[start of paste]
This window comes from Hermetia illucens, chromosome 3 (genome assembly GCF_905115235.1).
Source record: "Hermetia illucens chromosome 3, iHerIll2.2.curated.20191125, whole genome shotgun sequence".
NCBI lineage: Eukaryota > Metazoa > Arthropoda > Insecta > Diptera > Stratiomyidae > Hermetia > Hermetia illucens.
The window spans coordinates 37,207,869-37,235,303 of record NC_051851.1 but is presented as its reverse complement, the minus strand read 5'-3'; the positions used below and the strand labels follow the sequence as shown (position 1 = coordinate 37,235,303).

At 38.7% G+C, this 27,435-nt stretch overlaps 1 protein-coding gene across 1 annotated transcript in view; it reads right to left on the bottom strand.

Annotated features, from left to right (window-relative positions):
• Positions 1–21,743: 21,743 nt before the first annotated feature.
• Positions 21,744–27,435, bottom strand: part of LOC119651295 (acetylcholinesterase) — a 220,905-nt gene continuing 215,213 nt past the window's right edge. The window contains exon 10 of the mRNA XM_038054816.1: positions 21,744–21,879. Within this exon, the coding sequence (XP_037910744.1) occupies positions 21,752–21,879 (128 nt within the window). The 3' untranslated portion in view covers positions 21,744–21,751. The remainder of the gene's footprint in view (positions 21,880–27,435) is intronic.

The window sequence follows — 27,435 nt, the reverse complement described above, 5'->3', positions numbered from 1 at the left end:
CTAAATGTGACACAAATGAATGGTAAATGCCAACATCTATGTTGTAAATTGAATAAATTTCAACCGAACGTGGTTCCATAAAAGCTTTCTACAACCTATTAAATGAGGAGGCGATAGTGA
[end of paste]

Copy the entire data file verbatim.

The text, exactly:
This window comes from Hermetia illucens, chromosome 3 (genome assembly GCF_905115235.1).
Source record: "Hermetia illucens chromosome 3, iHerIll2.2.curated.20191125, whole genome shotgun sequence".
NCBI lineage: Eukaryota > Metazoa > Arthropoda > Insecta > Diptera > Stratiomyidae > Hermetia > Hermetia illucens.
The window spans coordinates 37,207,869-37,235,303 of record NC_051851.1 but is presented as its reverse complement, the minus strand read 5'-3'; the positions used below and the strand labels follow the sequence as shown (position 1 = coordinate 37,235,303).

At 38.7% G+C, this 27,435-nt stretch overlaps 1 protein-coding gene across 1 annotated transcript in view; it reads right to left on the bottom strand.

Annotated features, from left to right (window-relative positions):
• Positions 1–21,743: 21,743 nt before the first annotated feature.
• Positions 21,744–27,435, bottom strand: part of LOC119651295 (acetylcholinesterase) — a 220,905-nt gene continuing 215,213 nt past the window's right edge. The window contains exon 10 of the mRNA XM_038054816.1: positions 21,744–21,879. Within this exon, the coding sequence (XP_037910744.1) occupies positions 21,752–21,879 (128 nt within the window). The 3' untranslated portion in view covers positions 21,744–21,751. The remainder of the gene's footprint in view (positions 21,880–27,435) is intronic.

The window sequence follows — 27,435 nt, the reverse complement described above, 5'->3', positions numbered from 1 at the left end:
CTAAATGTGACACAAATGAATGGTAAATGCCAACATCTATGTTGTAAATTGAATAAATTTCAACCGAACGTGGTTCCATAAAAGCTTTCTACAACCTATTAAATGAGGAGGCGATAGTGA